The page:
Journal Article

Changes in Cell Wall Architecture of Differentiating Tracheids of <i>Pinus thunbergii</i> during Lignification

Jonas Hafrén, Takeshi Fujino and Takao Itoh

in Plant and Cell Physiology

Published on behalf of Japanese Society of Plant Physiologists

Volume 40, issue 5, pages 532-541
Published in print January 1999 | ISSN: 0032-0781
Published online January 1999 | e-ISSN: 1471-9053 | DOI: http://dx.doi.org/10.1093/oxfordjournals.pcp.a029574
Changes in Cell Wall Architecture of Differentiating Tracheids of Pinus thunbergii during Lignification

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  • Molecular and Cell Biology
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The cell wall architecture, before and after lignification, of differentiating tracheids in Pinus thunbergii has been examined using a rapid-freeze deep-etching technique combined with transmission electron microscopy. Replicas of cells from the cambial zone showed that the unlignified primary cell wall was highly porous with microfibrils extensively interconnected by crosslinks. The unlignified secondary cell wall has unidirectional microfibrils, more or less associated in bundles, forming a wavy pattern around pores of characteristic slit-like shape with narrowing ends. As the lignification progresses, the cell wall structure becomes dense, with no detectable pores. Delignification of wood samples leads to the reappearance of crosslinks, individual microfibrils and pores in the secondary cell wall, although in a somewhat altered shape. In addition, cellulose-synthesizing enzyme complexes (rosettes) have for the first time been detected on the plasma membrane of differentiating xylem cells of softwood.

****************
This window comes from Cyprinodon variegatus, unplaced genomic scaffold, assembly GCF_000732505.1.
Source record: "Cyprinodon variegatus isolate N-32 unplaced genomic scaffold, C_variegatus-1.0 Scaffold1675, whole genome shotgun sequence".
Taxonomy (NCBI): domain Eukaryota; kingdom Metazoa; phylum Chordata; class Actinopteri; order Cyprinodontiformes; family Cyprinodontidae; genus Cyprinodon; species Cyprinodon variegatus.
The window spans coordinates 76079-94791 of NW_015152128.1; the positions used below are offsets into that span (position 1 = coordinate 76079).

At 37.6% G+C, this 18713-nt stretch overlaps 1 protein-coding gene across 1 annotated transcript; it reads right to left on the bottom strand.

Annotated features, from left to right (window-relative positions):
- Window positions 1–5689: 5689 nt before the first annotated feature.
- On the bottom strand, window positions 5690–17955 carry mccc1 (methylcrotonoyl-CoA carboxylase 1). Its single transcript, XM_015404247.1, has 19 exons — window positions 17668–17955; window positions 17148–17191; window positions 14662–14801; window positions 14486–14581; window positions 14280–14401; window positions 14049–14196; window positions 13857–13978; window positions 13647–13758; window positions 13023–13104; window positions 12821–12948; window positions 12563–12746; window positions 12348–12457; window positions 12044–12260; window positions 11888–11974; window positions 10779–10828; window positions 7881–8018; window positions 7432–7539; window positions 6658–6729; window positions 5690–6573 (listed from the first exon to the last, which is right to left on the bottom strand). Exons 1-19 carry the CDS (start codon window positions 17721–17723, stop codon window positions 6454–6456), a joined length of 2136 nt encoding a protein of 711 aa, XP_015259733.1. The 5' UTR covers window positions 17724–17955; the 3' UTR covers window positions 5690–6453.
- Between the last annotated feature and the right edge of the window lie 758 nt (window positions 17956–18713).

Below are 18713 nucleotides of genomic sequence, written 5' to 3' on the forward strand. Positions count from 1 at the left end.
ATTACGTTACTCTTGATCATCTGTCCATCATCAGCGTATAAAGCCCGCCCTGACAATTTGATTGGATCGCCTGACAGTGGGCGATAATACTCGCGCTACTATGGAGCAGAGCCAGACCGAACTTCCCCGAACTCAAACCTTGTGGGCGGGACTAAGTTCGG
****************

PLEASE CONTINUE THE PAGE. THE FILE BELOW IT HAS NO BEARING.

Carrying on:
Keywords: Cell wall; Delignification; Lignification; Rapid-freezing deep-etching; Pinus thunbergii; Ultrastructure

Journal Article.  0 words. 

Subjects: Biochemistry ; Molecular and Cell Biology ; Plant Sciences and Forestry

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